If you’re a Texas music fan, you’re probably not too terribly concerned about how “country” the top flight artists such as Josh Abbott, Wade Bowen, or the Randy Rogers Band are. Their songs are way better than whatever the mainstream is slopping out these days, and probably more country too, and that’s good enough for you. But if you’re a country fan first—and find favor with mining the Texas scene for music—these same guys may not fit the bill just right, except for the occasional song or two.
Specific to Randy Rogers and Wade Bowen, they seem to save most of their hard country stuff for their side project together, “Hold My Beer and Watch This.” But if you ever wished for Wade Bowen to take his knack for songwriting, and lean just a little bit more into the country sphere, then his latest album Somewhere Between The Secret and the Truth may just be the one to hit the spot for you.
No, Wade Bowen doesn’t slather on the twang thick and heavy. That’s not what his fans want, nor is that what’s true to Wade. But combining songs of heartbreak with a little extra steel guitar on this one, it makes Somewhere Between The Secret and the Truth just as much “country music” as it is “Texas music,” while not forgoing the type of songs that are easy to love, and have earned Wade Bowen a wide and omnivorous audience.
The album starts with a very contemporary-sounding rhythmic guitar part that may make you think you’re getting another one of those Texas country albums that leans a little too much on “pop sensibilities” for your honky tonk heart. But really where this album started was in the writing process, building out from well-written compositions where Wade worked with the renown names like Lori McKenna, Eric Paslay, Drew Kennedy, and Randy Montana to make an album that would appeal to everyone who believes lyricism is one of the most important ingredients to any good song regardless of style.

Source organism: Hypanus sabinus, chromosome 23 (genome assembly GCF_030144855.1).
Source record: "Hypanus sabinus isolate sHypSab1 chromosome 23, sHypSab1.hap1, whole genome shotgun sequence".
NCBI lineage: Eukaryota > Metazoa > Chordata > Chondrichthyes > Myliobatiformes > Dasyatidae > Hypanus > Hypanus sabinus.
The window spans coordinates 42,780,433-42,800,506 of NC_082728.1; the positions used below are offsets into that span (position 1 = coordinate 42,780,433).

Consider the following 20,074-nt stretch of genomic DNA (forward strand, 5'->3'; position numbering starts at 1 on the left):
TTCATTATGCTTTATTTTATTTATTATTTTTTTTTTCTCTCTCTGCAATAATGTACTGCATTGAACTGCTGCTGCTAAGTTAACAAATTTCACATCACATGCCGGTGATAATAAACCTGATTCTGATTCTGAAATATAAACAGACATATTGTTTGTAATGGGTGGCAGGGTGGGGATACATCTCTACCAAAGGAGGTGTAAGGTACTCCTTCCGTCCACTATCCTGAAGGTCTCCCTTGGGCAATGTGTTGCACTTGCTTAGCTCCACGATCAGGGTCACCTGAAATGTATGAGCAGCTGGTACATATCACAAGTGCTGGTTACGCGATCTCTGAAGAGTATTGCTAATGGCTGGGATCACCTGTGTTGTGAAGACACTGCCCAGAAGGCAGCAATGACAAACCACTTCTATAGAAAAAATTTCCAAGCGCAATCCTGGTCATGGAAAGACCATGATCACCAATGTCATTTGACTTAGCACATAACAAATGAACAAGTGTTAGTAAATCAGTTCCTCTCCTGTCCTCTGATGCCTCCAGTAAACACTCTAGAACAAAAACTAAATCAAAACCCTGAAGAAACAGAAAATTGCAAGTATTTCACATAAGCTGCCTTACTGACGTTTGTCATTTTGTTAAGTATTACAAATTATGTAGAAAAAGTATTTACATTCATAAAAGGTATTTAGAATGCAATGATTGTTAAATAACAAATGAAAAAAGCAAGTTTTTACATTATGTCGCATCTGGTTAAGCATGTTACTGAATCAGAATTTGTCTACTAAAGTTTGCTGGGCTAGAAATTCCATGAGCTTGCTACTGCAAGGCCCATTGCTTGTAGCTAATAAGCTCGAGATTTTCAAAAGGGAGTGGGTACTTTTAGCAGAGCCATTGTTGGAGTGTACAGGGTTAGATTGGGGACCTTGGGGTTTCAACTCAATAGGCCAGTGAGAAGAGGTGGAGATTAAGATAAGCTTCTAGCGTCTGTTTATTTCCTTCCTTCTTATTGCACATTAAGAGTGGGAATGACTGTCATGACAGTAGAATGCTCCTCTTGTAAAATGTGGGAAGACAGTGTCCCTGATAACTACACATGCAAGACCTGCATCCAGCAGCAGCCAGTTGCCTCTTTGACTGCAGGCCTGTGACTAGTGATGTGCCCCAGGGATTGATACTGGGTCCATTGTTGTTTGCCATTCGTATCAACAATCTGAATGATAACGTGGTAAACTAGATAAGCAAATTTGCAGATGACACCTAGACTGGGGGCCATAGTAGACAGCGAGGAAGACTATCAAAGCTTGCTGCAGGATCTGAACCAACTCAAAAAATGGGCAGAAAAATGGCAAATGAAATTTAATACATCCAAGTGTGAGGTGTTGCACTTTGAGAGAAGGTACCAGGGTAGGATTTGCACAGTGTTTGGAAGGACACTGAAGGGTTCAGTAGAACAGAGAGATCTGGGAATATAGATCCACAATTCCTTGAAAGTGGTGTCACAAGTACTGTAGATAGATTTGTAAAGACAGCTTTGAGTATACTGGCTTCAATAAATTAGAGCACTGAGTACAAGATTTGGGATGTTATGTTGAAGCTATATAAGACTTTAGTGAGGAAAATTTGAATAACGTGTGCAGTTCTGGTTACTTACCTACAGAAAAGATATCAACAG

It’s country tearjerkers like “Burnin’ Both Ends of the Bar,” “If You Don’t Miss Me,” and “It’s Gonna Hurt” that fit right into the sad-songs-make-me-happy world, along with a few honky tonk boot-scootin’ scorchers like “Honky Tonk Roll” and “She’s Driving Me Crazy” that make this record one more hardcore country fans can find favor with.
“A Beautiful World” both co-written and featuring Lori McKenna is a fine song, though maybe a little too syrupy for some ears. But goodness, when Wade drops “A Guitar, A Singer, and A Song” also co-written with Lori McKenna and featuring Vince Gill, it’s really hard not to feel it at your core. If nothing else, this song anchors Somewhere Between The Secret and the Truth as a release worthy of your attention.
You also have songs that don’t necessarily require intent listening, but still don’t make you feel silly. Small town songs are a dime a dozen in country music, but there’s just something about the nuances and delivery of Wade Bowen’s “The Secret To This Town” that make it more meaningful and sentimental than when someone like Jason Aldean does it for the 17th time.
Just like the Randy Rogers Band, the Josh Abbott Band, and other top artists in the Texas music scene, Wade Bowen is never going to be the super-twangy 2nd coming of George Strait that some may want him to be. But Wade Bowen can’t focus on that. He can only focus on being Wade Bowen, which has always been found in the blending of country with more contemporary rock and pop elements. It just happens to be for this particular record, the country influences rose to the surface a bit more, and those country fans who’ve always appreciated him for his songwriting and country cuts are certainly here for it.
1 3/4 Guns Up (7.5/10)
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